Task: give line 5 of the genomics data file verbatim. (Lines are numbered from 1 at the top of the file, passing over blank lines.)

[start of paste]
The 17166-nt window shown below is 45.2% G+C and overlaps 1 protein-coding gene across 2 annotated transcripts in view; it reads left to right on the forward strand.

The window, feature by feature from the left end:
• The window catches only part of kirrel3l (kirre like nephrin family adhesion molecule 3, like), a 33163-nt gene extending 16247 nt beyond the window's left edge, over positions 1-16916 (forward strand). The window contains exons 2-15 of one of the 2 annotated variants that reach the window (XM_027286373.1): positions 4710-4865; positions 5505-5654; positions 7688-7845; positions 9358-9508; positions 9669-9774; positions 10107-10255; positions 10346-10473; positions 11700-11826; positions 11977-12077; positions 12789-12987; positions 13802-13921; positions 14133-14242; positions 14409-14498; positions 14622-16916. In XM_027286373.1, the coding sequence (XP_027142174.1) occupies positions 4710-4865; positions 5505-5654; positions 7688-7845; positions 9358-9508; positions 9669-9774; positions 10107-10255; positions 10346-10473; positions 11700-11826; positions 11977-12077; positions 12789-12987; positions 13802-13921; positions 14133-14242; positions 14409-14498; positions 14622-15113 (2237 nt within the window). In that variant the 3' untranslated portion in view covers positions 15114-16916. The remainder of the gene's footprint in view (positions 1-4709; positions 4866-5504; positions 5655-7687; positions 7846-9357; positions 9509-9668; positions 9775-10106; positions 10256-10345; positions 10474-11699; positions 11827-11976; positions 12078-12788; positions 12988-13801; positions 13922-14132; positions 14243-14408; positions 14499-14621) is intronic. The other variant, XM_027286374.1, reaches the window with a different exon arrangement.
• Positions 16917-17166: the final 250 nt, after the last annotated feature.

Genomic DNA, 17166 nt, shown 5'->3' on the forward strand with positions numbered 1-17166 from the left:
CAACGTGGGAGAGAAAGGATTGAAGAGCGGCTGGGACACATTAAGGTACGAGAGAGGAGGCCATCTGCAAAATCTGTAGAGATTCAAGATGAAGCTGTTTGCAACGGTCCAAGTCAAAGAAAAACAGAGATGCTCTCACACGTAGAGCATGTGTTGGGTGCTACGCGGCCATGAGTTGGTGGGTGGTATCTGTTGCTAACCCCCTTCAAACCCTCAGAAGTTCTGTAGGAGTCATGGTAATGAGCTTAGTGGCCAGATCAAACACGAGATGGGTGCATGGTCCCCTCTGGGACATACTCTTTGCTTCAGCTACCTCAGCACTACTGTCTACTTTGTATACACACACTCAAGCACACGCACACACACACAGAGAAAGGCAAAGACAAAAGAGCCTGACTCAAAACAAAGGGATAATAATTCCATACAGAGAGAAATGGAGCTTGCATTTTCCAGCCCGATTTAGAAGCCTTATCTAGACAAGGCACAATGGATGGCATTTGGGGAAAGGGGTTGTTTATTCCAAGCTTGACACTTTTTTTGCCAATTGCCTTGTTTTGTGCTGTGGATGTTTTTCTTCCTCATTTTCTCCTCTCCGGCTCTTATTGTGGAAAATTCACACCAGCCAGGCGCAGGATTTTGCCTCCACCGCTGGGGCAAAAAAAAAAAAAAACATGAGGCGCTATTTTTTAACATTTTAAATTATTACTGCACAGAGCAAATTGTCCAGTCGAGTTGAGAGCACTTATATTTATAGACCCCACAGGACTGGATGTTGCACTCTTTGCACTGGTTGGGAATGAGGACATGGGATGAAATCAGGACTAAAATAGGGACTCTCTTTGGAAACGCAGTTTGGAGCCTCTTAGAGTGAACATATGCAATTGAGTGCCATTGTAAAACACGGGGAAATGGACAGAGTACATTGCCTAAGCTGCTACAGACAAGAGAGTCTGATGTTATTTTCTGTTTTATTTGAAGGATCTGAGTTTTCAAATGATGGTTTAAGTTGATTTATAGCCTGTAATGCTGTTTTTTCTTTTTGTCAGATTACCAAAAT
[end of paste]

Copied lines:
Genomic DNA, 17166 nt, shown 5'->3' on the forward strand with positions numbered 1-17166 from the left: